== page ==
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My travel hack saves so much time and stress – I never have to look at airport screens

Now this will get your trip off to a flying start.
Air travel, while often a pleasurable experience for avid vacationers, can come with a unique set of stressors.
The frustration of navigating foreign airports to find your gate, anxiously listening for announcements about flight delays and cancellations, and feverishly updating loved ones with last-minute changes to your flight plan all typically add undue hitches to jet-setters’ giddy-ups.
3 Content creator Darby Maloney scored over 12 million TikTok views after sharing her viral flying hack that saves travelers time and stress. TikTok / @durbinmalonster
But this ex-airline employee’s trending tip may help frequent flyers steer clear of the chaos.
“I worked in the airline industry for three years and this is my number one flying hack,” began content creator Darby Maloney, 28, in a buzzy TikTok bulletin on avoiding plane-day pangs.
“The morning of your flight, you’re going to text yourself your flight number — but the key is, you have to include your airline code,” she explained, referencing the 1 to 4 digit number that’s assigned to each flight, as well as the two-character designator that every airline uses to differentiate itself from other imprints.
“For example,” said Maloney, “If I’m flying American [Airlines] flight 686, I’m going to type ‘AA686.’”
The brunette then advised her over 12 million virtual viewers to send the code to whoever was picking them up from the airport at their final destination. And for folks planning to hop into an Uber after landing, she suggested texting the code to themselves.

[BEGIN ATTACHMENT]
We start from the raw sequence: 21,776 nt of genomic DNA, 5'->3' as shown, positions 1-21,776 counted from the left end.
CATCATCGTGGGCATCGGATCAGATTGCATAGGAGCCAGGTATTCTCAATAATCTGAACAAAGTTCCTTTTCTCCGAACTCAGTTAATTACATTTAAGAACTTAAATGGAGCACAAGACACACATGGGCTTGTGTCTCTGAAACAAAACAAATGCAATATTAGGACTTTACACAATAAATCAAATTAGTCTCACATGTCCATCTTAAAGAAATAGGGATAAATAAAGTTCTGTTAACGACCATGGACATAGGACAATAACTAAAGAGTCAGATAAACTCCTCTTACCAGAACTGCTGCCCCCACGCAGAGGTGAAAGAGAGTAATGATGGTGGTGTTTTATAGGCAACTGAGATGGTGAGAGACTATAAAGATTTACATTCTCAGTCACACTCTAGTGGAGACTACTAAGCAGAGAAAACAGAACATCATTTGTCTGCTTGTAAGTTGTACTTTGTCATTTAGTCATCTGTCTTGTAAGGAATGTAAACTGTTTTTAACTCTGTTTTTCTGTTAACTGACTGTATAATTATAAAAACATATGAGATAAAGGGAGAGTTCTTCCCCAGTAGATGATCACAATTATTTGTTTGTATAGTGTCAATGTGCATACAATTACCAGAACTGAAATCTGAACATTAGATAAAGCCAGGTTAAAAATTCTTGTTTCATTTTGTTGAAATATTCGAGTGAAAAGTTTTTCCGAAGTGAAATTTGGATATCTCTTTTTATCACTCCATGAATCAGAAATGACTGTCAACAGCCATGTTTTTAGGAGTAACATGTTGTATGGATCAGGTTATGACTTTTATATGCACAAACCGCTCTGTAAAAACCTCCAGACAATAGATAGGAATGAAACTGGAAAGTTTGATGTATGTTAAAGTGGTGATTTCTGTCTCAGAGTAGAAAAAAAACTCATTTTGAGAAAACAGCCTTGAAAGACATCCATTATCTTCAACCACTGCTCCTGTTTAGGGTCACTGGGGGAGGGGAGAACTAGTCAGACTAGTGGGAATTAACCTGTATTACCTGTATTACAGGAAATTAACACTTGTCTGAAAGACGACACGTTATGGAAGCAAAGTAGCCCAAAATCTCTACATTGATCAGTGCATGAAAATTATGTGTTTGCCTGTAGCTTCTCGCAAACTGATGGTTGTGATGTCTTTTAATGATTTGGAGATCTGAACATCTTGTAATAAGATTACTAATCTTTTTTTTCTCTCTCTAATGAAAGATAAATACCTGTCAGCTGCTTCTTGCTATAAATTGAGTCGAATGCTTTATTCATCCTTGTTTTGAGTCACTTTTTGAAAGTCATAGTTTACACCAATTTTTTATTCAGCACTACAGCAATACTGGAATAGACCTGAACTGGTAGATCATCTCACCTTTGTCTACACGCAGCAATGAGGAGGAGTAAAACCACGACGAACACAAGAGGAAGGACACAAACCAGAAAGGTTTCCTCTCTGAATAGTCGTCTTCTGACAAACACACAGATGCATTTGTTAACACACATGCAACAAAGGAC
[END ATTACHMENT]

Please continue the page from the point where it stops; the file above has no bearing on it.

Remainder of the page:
“That text will become a link to tell you everything you need to know about your flight and it will update in real-time,” Maloney revealed.
“What’s your gate? You’re going to go through security, click on your link and [get your exact gate number],” she continued.
3 Calling this tip “the greatest hack ever,” Maloney explained the perks of having all of one’s flight information at the tip of their finger. Lukas Wunderlich – stock.adobe.com
The cyber-savvy millennial even gave online audiences a glimpse at how well her hack works, demonstrating the easy breeziness of accessing traveling info for her upcoming jaunt from Miami to Salt Lake City.
“It’s on time,” she said, reading the detailed description of her trip via the link. The rundown included her gate number, expected flight duration and her baggage claim carrousel.
“If it changes, it will change in that link”, Maloney raved. “Whoever is picking you up can literally see your little airplane flying across the screen [of their phone]…they can see [if] your flight status changes.”
The moving and grooving millennial struggled to contain her excitement over the techy-trekking trick.
3 “I never have to look at screens in the airport anymore,” cheered Maloney of her hack. Elizaveta – stock.adobe.com
“It’s the greatest hack — I never have to look at the screens in the airport anymore,” she gushed.
“If you have a connecting flight, just text yourself both flight [codes],” advised Maloney, who later noted that her hack is an Apple feature that can only be used by iPhone users. “The second you land, you can just click your link and know exactly what your gate is so when you get off of the plane, boom, you’re off to your connection.”
The smoothness of her how-to notwithstanding, other sky-high tourist have previously shared their equally hassle-free shortcuts for optimal aircraft cruising.
@durbinmalonster S/O @Brooke Webster for teaching me this in my bag loading days 7 years ago ♬ original sound – Darby
Hailed the “ultimate plane hack” in December, plane passengers began using airline vomit bags as phone holsters during flights, allowing them to view their screen hands-free while flying.
And a flight attendant named Taylor recently unveiled the simple secret to combating the craziness of mid-air bumps.
“When turbulence hits, basically, just pretend you’re jelly or submerged in jelly,” she during an impromptu interview with digital influencer Nicky Kelvin in March.
“Wiggle in your seat like a little jellyfish; you’ll feel so much better.

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